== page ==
Since the 1970’s home health aid have been considered companions and thus fall into an exception which denies them FLSA protection. The “elder companion exemption” has allowed staffing agencies to avoid paying their aides overtime pay. While this issue is hotly debated between Republicans and Democrats, legal advocates for home-care workers subsequently went to court. But in 2007 the Supreme Court upheld the exemption by ratifying the role of executive agencies, like the Labor Department, in making such determinations.
Now, President Obama has proposed that these health care workers be placed under the FLSA and not be exempt as they have been for so long.
The President is faced with strong opposition from the Republican party who wishes to continue having these workers considered companions and exempt. Senator Johanns introduced the Companionship Exemption Protection Act, which would permanently codify their exclusion by defining “companionship services” to include “meal preparation, bed making, washing of clothes, errands” and “assistance with incontinence and grooming.” In assuming that adequate care can come only from suppressing wages, these Republicans seek to pit the interests of care receivers and givers against one another.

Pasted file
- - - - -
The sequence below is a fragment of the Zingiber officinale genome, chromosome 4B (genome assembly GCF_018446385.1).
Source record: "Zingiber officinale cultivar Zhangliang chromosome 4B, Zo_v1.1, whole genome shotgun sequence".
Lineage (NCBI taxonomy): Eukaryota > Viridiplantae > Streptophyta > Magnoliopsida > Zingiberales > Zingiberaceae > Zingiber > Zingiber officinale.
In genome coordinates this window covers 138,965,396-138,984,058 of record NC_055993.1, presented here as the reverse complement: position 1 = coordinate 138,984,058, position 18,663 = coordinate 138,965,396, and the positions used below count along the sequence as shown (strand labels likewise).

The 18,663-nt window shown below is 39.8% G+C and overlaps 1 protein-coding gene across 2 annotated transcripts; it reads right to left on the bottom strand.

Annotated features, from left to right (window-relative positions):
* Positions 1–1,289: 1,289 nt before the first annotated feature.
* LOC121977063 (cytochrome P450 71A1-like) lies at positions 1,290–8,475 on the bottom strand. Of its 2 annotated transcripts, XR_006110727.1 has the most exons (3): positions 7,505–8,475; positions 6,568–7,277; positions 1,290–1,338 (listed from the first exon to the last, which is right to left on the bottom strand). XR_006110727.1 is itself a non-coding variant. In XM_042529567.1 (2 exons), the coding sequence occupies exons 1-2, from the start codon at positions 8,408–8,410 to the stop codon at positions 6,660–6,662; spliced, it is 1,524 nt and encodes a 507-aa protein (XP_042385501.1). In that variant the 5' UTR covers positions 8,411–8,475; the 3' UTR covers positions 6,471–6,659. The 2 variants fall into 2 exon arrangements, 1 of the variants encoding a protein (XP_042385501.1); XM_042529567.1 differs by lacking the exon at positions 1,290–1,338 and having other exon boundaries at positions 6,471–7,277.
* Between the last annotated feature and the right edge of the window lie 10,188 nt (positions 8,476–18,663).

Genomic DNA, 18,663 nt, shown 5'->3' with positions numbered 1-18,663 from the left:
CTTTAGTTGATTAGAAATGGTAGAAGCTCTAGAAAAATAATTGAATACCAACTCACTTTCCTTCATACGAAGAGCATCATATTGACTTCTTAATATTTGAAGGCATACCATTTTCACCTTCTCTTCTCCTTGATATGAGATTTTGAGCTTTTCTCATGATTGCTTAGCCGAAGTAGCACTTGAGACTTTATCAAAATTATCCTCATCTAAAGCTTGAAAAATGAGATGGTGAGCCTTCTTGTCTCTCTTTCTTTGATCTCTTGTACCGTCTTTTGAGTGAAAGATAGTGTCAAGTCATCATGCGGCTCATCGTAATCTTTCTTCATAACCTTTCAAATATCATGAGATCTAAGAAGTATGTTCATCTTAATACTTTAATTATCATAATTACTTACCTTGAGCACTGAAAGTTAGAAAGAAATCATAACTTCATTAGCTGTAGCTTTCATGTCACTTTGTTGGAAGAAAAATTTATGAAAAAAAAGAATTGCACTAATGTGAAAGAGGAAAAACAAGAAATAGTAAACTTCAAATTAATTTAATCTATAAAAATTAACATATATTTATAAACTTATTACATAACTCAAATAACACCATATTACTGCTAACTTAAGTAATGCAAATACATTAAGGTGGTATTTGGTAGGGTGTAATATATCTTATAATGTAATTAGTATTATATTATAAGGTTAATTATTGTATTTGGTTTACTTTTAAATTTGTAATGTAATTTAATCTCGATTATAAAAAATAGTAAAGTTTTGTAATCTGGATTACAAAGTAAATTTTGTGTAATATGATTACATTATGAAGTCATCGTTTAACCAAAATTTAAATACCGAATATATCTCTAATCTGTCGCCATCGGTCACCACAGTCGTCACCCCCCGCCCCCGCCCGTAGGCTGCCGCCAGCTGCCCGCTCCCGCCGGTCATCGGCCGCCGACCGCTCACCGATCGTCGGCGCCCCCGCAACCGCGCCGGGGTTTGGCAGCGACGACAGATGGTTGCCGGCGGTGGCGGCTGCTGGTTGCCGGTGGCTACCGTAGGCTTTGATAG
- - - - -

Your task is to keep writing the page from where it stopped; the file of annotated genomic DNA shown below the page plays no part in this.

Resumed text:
If President Obama is successful in getting his proposal through, this could extend federal employment protections, which most other workers take for granted, to a whole new class of workers.
With a work force of about 2.5 million, two-thirds of whom would be affected by the proposed rule, home health and personal care is the second-fastest-growing job category in the country, projected to double by 2018. As women, immigrants and service workers have become the new face of labor, what happens to home care matters for the shape of our economy, the fate of unionism and the establishment of a decent standard of living for all.
While this proposal is still being debated, there are other rights, which protect home health aid workers. If you are in this line of work, don’t assume that you have no rights, contact the Harman Firm to know your rights.